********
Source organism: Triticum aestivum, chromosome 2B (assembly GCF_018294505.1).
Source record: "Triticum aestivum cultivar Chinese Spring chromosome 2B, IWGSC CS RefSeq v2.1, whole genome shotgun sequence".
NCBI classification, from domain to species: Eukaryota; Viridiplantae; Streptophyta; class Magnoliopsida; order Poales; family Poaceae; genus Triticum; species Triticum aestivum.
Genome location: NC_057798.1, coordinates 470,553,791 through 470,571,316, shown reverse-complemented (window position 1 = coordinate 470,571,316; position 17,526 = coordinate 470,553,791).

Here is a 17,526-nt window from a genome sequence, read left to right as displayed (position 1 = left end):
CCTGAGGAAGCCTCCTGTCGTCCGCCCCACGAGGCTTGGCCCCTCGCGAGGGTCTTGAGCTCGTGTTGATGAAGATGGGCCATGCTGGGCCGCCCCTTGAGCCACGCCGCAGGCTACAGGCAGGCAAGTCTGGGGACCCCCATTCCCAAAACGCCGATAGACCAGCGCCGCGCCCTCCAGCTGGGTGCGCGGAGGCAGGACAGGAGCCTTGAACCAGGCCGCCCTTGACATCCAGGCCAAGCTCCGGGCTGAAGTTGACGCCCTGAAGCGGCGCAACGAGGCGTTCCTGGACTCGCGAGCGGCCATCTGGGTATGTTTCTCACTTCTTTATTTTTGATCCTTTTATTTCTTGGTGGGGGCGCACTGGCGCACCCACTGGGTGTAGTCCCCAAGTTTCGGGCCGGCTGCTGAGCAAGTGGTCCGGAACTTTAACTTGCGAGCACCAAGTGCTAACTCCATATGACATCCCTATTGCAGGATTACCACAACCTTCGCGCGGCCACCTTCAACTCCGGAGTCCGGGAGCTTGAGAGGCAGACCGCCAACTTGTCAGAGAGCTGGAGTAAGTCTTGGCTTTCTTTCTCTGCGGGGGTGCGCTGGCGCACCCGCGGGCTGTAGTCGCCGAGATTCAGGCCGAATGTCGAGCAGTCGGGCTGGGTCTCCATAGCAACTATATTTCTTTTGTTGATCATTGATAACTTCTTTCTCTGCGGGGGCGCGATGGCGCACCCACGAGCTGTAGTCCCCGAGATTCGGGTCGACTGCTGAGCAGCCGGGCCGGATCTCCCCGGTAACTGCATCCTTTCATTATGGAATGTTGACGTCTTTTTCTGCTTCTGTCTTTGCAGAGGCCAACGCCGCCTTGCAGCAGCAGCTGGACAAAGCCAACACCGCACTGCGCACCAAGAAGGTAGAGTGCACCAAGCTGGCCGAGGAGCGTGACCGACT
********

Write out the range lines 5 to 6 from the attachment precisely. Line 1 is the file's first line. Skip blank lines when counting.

Here is a 17,526-nt window from a genome sequence, read left to right as displayed (position 1 = left end):
CCTGAGGAAGCCTCCTGTCGTCCGCCCCACGAGGCTTGGCCCCTCGCGAGGGTCTTGAGCTCGTGTTGATGAAGATGGGCCATGCTGGGCCGCCCCTTGAGCCACGCCGCAGGCTACAGGCAGGCAAGTCTGGGGACCCCCATTCCCAAAACGCCGATAGACCAGCGCCGCGCCCTCCAGCTGGGTGCGCGGAGGCAGGACAGGAGCCTTGAACCAGGCCGCCCTTGACATCCAGGCCAAGCTCCGGGCTGAAGTTGACGCCCTGAAGCGGCGCAACGAGGCGTTCCTGGACTCGCGAGCGGCCATCTGGGTATGTTTCTCACTTCTTTATTTTTGATCCTTTTATTTCTTGGTGGGGGCGCACTGGCGCACCCACTGGGTGTAGTCCCCAAGTTTCGGGCCGGCTGCTGAGCAAGTGGTCCGGAACTTTAACTTGCGAGCACCAAGTGCTAACTCCATATGACATCCCTATTGCAGGATTACCACAACCTTCGCGCGGCCACCTTCAACTCCGGAGTCCGGGAGCTTGAGAGGCAGACCGCCAACTTGTCAGAGAGCTGGAGTAAGTCTTGGCTTTCTTTCTCTGCGGGGGTGCGCTGGCGCACCCGCGGGCTGTAGTCGCCGAGATTCAGGCCGAATGTCGAGCAGTCGGGCTGGGTCTCCATAGCAACTATATTTCTTTTGTTGATCATTGATAACTTCTTTCTCTGCGGGGGCGCGATGGCGCACCCACGAGCTGTAGTCCCCGAGATTCGGGTCGACTGCTGAGCAGCCGGGCCGGATCTCCCCGGTAACTGCATCCTTTCATTATGGAATGTTGACGTCTTTTTCTGCTTCTGTCTTTGCAGAGGCCAACGCCGCCTTGCAGCAGCAGCTGGACAAAGCCAACACCGCACTGCGCACCAAGAAGGTAGAGTGCACCAAGCTGGCCGAGGAGCGTGACCGACT